I am glad we are carrying the matter one stage further. In doing so we have behind us medical and scientific opinion. The Minister of Health has explained the importance of these substances, but they are of great complexity. They are, medically, roughly of three kinds. First of all, there are those extremely difficult chemical compounds, such as salvarsan. Those who have read through the Schedule will see that it has a chemical 1780 name which contains no less than 17 syllables. It will be pretty obvious, therefore, that that is not an easy substance to standardise. The regulations which have been drawn up and are contained in this Bill will help to make quite certain that these substances do not get into the hands of people who are not qualified to deal with them. I have one small criticism to which I should like to refer briefly, but which will come up in Committee, and that is in regard to the constitution of the Advisory Committee. It consists of a considerable number of representatives of scientific and other bodies, but does not comprise anyone who is directly responsible for the use of this substance, that is to say, a representative of the body of general practitioners, and I hope in Committee it will be possible to add at least one representative of them, possibly to be nominated by the British Medical Association. One point we wish to be certain about is that the Bill will enable substances to be admitted into this country which are recognised in foreign countries as being of a proper standard without, necessarily, complicating the standards of these substances in this country. It may be a secret remedy which is recognised abroad, but of which the composition is rot known, and where we have to depend upon the bona fides of the manufacturer abroad.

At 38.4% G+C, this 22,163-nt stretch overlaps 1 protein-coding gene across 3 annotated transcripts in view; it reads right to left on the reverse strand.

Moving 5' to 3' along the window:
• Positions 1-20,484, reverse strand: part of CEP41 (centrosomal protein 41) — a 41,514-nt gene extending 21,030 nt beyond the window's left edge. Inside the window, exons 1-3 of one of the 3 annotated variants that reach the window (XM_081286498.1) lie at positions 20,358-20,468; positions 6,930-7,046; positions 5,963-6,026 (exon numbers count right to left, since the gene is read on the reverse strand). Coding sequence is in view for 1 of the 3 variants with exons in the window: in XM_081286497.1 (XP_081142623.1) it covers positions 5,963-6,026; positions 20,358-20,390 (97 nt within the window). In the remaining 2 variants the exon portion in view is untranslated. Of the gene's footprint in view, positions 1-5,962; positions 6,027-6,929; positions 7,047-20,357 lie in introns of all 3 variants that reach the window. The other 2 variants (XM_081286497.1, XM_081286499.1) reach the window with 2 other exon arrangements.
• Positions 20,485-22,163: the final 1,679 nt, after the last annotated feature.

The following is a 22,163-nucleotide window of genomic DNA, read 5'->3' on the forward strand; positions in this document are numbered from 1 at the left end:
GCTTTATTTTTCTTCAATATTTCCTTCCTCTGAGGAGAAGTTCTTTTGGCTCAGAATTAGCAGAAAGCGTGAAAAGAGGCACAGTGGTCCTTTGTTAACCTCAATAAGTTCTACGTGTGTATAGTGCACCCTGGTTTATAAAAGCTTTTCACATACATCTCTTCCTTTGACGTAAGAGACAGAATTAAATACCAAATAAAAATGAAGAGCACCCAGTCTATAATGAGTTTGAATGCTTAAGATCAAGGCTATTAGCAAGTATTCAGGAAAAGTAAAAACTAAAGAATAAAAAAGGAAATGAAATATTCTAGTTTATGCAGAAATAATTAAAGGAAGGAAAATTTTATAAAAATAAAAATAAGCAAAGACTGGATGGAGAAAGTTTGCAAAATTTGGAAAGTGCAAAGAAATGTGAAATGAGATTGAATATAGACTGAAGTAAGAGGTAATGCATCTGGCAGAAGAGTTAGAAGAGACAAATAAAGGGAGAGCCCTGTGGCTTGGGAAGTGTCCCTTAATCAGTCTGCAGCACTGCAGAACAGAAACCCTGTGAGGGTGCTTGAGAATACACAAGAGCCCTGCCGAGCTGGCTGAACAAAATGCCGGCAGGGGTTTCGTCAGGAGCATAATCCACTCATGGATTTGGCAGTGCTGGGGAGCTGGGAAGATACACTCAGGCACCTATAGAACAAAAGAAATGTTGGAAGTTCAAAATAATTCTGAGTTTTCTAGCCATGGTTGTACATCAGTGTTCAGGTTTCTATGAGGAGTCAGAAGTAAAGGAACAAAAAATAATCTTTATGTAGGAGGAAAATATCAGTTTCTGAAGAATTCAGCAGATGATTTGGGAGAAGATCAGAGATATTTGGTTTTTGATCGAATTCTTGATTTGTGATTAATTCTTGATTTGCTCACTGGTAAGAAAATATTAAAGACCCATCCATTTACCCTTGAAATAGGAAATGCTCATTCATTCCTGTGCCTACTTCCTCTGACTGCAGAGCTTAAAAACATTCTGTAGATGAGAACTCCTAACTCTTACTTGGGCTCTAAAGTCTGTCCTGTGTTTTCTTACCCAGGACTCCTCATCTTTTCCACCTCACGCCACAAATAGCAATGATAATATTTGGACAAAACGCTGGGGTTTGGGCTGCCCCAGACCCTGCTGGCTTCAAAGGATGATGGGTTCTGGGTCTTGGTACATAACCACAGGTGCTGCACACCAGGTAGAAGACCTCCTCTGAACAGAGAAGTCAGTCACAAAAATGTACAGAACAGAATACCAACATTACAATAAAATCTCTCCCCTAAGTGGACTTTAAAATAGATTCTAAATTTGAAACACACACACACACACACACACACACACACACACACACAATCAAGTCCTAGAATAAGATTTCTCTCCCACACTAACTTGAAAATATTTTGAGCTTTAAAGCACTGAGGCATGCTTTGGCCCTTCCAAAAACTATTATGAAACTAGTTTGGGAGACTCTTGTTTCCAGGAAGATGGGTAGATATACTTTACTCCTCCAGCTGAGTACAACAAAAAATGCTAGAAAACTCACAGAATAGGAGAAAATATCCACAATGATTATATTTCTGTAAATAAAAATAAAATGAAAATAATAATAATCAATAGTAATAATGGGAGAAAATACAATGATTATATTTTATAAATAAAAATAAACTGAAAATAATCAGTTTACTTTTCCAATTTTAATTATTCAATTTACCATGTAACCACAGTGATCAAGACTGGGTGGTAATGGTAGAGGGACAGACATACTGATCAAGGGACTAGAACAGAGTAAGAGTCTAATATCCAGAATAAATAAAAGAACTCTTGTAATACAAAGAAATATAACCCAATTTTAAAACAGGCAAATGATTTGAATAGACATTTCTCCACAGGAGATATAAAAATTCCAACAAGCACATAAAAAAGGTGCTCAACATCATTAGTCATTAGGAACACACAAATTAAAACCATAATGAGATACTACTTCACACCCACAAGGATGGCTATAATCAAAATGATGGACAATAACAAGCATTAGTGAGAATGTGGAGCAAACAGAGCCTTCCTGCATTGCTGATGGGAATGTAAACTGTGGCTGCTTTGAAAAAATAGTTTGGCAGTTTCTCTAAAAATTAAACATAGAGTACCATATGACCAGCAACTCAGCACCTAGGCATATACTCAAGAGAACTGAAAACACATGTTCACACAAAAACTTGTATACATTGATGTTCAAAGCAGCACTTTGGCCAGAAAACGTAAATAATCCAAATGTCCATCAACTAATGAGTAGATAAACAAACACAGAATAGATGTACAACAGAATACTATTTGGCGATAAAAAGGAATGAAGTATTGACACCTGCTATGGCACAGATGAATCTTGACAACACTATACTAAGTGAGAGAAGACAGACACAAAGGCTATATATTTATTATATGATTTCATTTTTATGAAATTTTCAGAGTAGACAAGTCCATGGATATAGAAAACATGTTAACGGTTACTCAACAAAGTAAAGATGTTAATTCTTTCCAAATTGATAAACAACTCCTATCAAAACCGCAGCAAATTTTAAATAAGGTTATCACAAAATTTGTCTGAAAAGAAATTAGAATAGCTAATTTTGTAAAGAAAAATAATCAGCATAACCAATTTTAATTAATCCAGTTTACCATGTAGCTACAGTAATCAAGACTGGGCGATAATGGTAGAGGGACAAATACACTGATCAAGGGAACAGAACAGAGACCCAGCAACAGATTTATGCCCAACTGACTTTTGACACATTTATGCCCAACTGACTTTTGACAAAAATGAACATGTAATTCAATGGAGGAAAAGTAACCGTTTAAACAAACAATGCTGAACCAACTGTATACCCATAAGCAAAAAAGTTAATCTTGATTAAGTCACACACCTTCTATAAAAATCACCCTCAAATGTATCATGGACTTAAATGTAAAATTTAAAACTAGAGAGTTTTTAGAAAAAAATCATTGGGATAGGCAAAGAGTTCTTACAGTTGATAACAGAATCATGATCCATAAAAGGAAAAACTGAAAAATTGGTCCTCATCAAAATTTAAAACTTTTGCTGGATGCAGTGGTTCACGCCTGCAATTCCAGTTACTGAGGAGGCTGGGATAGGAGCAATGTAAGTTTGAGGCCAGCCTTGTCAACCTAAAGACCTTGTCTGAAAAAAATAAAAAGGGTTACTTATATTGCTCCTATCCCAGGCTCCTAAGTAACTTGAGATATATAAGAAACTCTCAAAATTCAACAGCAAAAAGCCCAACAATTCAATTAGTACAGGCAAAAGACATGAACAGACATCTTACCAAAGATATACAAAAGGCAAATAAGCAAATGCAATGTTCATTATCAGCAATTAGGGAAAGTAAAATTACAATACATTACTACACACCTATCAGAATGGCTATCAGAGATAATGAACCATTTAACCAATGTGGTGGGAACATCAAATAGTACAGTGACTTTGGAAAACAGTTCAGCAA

This is one of the very few Measures introduced into this House which applies to Northern Ireland, and I should be glad to make a few observations upon it. There is no doubt that considerable harm has been done through the indiscriminate use of materials that have not been properly standardised. There was a time when the materials wore for the most part inorganic, and could be standardised by ordinary chemical tests, but we are getting right away from that now to the use of organic extracts, extracts from various glands in human beings or animals being substituted for ordinary drugs. Obviously these require to be subjected to physiological or bio-chemical tests, and it is very important that they should be subjected to these tests by recognised authorities. I will give an illustration to show the necessity for this legislation. Take, for example, the substance known as pituitrin, an extract from a small gland in the brain. This is a very potent substance, and is used for a 1781 variety of purposes, for example, to expedite labour. It is quite possible that practitioners using a particular brand of pituitrin may be quite accustomed to its effects, but in an emergency a man may be called upon to use a brand that has not been adequately standardised and may be five or 10 times as strong as the brand with which he is familiar, and where his intention has been to stimulate a womb sufficiently to secure contraction, the use of a drug of unknown strength may cause a fatal rupture of the womb from over-stimulation. It is desirable that standardisation should be undertaken by some recognised authority, and where possible there should also be inspection of the mode of manufacture. Another illustration is furnished by the valuable substance known as insulin, a very important drug in the treatment of diabetes. With a wider use of this drug other manufacturers of it will spring up, and their products may be of various standards. While the proper use of it in recognised doses is very helpful, it is clear that we might get preparations of it either inert altogether, or too strong for ordinary use. Thus, a useful preparation may, on occasion, become a dangerous or even fatal dose. For the sake of the health of the country, I think standardisation should be carried out by recognised authorities. I cordially support this Measure which the right hon. Gentleman has introduced, and I hope it will be speedily passed into law.